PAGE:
The Rebel Sell: Why the Culture Can’t be Jammed

Editors Note: Why is this in here? The reason we have the clip below in an art magazine because it explains the phenomena of how an art movement called “anti-art” became some of the most hip and in demand “art product around”, despite that it was in opposition to all things happening in a consumerist society and the art world. The varieties of oppostion to society varied as the art world and popular culture changed, but the core idea was to make art that attempted to defeat the trends that were starting to emerge in the art world – namely the emergence on an art market.

The post WWII version was to make art that couldn’t be sold. It’s a whole discussion in itself, but the idea was to make visual art without the marketable artifacts, art that didn’t create a product. For example, performance art, bodies creating an environment for just a moment in time. When the artists went away, the art was supposed to vanish with it, and it couldn’t be sold.  But not so fast.

The anti-art movement is fascinating because its goal to destroy the art world completely, totally, wholesale, unequivocally failed in its mission. And ironically, it got completely co-opted, became the engine that drove the contemporary art force, and the spirit of anti-art became the dominant force that permeates every major piece of contemporary art that’s discussed today.

So anti-art failed so gloriously that it took over the entire art world. This philosophy behind Rebel Sell explains how that can happen.
The audio below has a one-hour lecture they did – my head was spinning for two days.


(swiped from http://www.goodreads.ca/rebelsell/)

The Rebel Sell

Presentation as part of the University of Toronto Bookstore’s Reading Series, 13 October 2004
at Innis Town Hall

By Andrew Potter and Joseph Heath

Andrew Potter: September 2003 marked a turning point in the development of Western Civilization. It was the month that Adbusters magazine started accepting orders for the black spot sneaker, it’s own signature brand of subversive running shoes. After that day, no rational person could possibly believe that there’s any tension between mainstream and alternative culture. After that day, it became obvious to everyone that cultural rebellion, of the type epitomized by Adbusters magazine, is not a threat to the system, it is the system.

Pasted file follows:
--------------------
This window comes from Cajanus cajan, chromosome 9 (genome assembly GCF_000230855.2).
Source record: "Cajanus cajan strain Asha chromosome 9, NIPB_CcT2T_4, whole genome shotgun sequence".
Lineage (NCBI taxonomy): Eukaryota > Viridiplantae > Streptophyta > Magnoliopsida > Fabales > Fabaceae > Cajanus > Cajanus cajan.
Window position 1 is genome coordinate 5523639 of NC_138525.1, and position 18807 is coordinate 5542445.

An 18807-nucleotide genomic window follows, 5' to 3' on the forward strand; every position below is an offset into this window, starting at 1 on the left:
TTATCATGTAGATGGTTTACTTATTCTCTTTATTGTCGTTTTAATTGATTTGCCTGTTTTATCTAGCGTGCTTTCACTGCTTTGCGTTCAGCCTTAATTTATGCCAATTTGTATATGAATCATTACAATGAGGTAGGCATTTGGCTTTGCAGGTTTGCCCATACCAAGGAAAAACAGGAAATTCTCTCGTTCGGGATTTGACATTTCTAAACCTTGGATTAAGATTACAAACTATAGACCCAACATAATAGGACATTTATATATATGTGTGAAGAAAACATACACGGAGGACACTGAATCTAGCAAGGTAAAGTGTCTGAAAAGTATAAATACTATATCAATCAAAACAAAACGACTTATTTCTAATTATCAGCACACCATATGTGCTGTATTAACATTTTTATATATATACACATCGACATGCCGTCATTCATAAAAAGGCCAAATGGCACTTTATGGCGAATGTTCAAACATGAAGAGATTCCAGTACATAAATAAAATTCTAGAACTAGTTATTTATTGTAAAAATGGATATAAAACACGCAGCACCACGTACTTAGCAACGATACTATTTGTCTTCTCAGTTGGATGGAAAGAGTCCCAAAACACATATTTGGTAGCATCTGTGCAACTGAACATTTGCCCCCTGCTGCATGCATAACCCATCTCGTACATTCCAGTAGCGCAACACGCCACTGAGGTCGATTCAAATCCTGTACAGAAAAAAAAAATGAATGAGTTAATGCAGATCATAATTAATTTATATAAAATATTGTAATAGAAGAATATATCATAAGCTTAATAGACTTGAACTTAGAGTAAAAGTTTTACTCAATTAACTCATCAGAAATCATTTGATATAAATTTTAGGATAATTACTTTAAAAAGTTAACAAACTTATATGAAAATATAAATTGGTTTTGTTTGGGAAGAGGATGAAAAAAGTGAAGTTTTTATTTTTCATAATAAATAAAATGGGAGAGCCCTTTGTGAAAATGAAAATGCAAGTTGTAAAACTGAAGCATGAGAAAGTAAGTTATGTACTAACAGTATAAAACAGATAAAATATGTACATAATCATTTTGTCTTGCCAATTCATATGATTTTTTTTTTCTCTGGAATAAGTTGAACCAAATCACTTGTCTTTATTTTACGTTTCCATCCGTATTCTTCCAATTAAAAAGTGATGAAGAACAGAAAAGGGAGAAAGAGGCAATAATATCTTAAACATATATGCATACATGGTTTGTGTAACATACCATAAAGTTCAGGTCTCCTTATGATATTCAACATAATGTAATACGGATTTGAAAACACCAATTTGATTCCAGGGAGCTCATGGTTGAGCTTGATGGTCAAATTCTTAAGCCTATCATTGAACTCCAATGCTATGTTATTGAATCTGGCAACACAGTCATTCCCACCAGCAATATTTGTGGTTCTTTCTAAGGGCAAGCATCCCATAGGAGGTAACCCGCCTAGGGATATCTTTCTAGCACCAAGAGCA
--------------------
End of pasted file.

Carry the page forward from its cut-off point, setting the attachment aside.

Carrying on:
Founded in 1989, Adbusters is the flagship publication of the culture jamming movement. In their view, society’s become so thoroughly permeated with propaganda and lies, largely as a consequence of advertising that the culture as a whole has become an enormous system of ideology. All designed to reproduce faith in the system. The goal of the culture jammers is quite literally to jam the culture by subverting messages used to reproduce this faith and blocking the channels by which it is propagated. This is turn is thought to have radical political consequences.

In 1999 Adbusters editor Kalle Lasn argued that culture jamming, quote ‘will become to our era what civil rights was to the 60s, what feminism was to the 70s, what environmental activism was to the 80s’. Ten years later, he’s using the Adbusters brand to flog his own trademark line of running shoes (and its worth mentioning that, in a copy cat move, Mother Jones magazine is now marketing a, I believe its called, The No Sweat sneaker, and I believe, in a defensive move, Converse is now marketing the Imagine Sneaker, which has the lyrics to John Lennon’s Imagine printed on it. So, you can sort of see where this is going). Anyhow…

What happened? Did Adbusters sell out? Our answer is: absolutely not. And I think it’s extremely important that we all see and understand this. Adbsuters did not sell out because there’s nothing to sell out in the first place. They never had a revolutionary doctrine. What they had was a warmed over version of the counter-culture thinking that has dominated Leftist politics since the 1960s. In this type of counter-culture politics, far from being a revolutionary doctrine, has been one of the primary forces driving consumer capitalism for the past 40 years.

In other words, what we seen on display in Adbusters magazine is, and always has been, the true spirit of capitalism. The episode with the running shoes just serves to prove the point. Kalle Lasn described the sneaker project as a quote, ‘ground breaking marketing scheme to uncool Nike’. He said, ‘if it succeeds it will set a precedent that will revolutionize capitalism’. But how exactly is this supposed to revolutionize capitalism? Reebok, Adidas, Puma, Vans, and a half dozen other companies have been trying to uncool Nike for decades. That’s called marketplace competition. It’s called, identifying a niche and exploiting it. In fact, it is the whole point of capitalism.